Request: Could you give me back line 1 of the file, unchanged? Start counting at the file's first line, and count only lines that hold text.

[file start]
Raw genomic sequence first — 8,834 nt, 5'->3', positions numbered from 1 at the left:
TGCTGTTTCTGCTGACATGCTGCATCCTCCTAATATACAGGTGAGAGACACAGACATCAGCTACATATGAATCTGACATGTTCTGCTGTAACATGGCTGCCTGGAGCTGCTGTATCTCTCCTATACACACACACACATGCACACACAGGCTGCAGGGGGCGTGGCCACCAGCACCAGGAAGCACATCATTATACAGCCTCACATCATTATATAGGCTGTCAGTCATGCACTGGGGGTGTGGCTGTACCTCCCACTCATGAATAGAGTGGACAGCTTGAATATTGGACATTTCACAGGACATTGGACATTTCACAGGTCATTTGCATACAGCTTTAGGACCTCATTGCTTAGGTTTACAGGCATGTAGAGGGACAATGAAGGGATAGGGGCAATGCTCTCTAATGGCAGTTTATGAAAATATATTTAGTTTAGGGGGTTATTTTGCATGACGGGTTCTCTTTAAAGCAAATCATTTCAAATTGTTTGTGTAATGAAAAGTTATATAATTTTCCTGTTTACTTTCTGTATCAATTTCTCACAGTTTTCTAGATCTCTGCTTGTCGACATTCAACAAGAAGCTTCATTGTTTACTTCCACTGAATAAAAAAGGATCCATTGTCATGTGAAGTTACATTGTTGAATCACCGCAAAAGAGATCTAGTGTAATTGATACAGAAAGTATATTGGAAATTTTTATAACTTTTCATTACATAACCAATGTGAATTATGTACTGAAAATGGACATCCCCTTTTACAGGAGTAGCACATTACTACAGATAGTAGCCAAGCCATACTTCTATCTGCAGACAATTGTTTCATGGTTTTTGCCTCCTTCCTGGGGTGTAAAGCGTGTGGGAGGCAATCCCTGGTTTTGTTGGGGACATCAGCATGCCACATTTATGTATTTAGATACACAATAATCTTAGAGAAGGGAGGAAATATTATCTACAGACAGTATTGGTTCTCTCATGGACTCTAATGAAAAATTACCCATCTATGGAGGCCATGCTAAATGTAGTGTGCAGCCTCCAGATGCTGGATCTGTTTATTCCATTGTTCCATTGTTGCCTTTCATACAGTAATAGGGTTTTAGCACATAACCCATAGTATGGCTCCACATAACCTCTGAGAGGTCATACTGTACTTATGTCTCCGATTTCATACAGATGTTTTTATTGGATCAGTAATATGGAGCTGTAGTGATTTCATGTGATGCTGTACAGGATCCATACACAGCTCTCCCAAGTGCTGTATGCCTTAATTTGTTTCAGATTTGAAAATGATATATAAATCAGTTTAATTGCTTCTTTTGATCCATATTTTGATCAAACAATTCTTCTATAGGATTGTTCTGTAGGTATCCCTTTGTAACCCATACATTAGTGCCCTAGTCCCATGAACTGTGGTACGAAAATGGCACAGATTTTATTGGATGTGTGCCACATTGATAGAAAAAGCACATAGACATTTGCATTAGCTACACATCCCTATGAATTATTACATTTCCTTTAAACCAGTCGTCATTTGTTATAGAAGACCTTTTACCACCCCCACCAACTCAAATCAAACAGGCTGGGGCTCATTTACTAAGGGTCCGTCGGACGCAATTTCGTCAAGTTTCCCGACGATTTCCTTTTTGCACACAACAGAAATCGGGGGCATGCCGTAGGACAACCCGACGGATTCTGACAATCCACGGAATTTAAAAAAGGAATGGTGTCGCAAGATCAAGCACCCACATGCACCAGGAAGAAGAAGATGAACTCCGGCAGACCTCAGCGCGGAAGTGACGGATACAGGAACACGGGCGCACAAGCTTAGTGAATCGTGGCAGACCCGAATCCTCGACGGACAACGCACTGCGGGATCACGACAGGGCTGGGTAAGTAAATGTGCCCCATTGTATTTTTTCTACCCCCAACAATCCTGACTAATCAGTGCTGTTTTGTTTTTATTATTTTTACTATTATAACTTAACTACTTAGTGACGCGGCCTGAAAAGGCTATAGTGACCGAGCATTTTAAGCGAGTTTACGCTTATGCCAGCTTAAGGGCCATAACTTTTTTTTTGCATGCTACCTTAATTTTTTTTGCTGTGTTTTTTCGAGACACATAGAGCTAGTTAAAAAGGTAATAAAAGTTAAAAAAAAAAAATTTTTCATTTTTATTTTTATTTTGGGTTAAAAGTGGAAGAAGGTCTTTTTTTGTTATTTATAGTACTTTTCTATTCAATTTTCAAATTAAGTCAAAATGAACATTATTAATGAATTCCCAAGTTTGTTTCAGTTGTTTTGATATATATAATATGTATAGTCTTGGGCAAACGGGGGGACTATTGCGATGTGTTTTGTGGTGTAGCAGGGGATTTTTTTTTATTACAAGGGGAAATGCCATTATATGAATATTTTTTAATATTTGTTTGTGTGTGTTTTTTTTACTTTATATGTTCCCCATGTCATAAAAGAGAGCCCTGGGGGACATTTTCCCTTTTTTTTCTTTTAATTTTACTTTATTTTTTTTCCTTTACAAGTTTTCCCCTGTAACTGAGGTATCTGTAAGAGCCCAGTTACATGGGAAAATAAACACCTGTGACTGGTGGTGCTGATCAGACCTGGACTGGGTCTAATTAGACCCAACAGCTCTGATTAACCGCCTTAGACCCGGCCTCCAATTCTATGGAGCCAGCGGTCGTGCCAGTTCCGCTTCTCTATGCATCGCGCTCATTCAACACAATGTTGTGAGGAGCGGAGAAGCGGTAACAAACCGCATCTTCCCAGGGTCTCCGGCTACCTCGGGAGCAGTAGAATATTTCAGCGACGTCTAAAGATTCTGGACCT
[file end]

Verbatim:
Raw genomic sequence first — 8,834 nt, 5'->3', positions numbered from 1 at the left: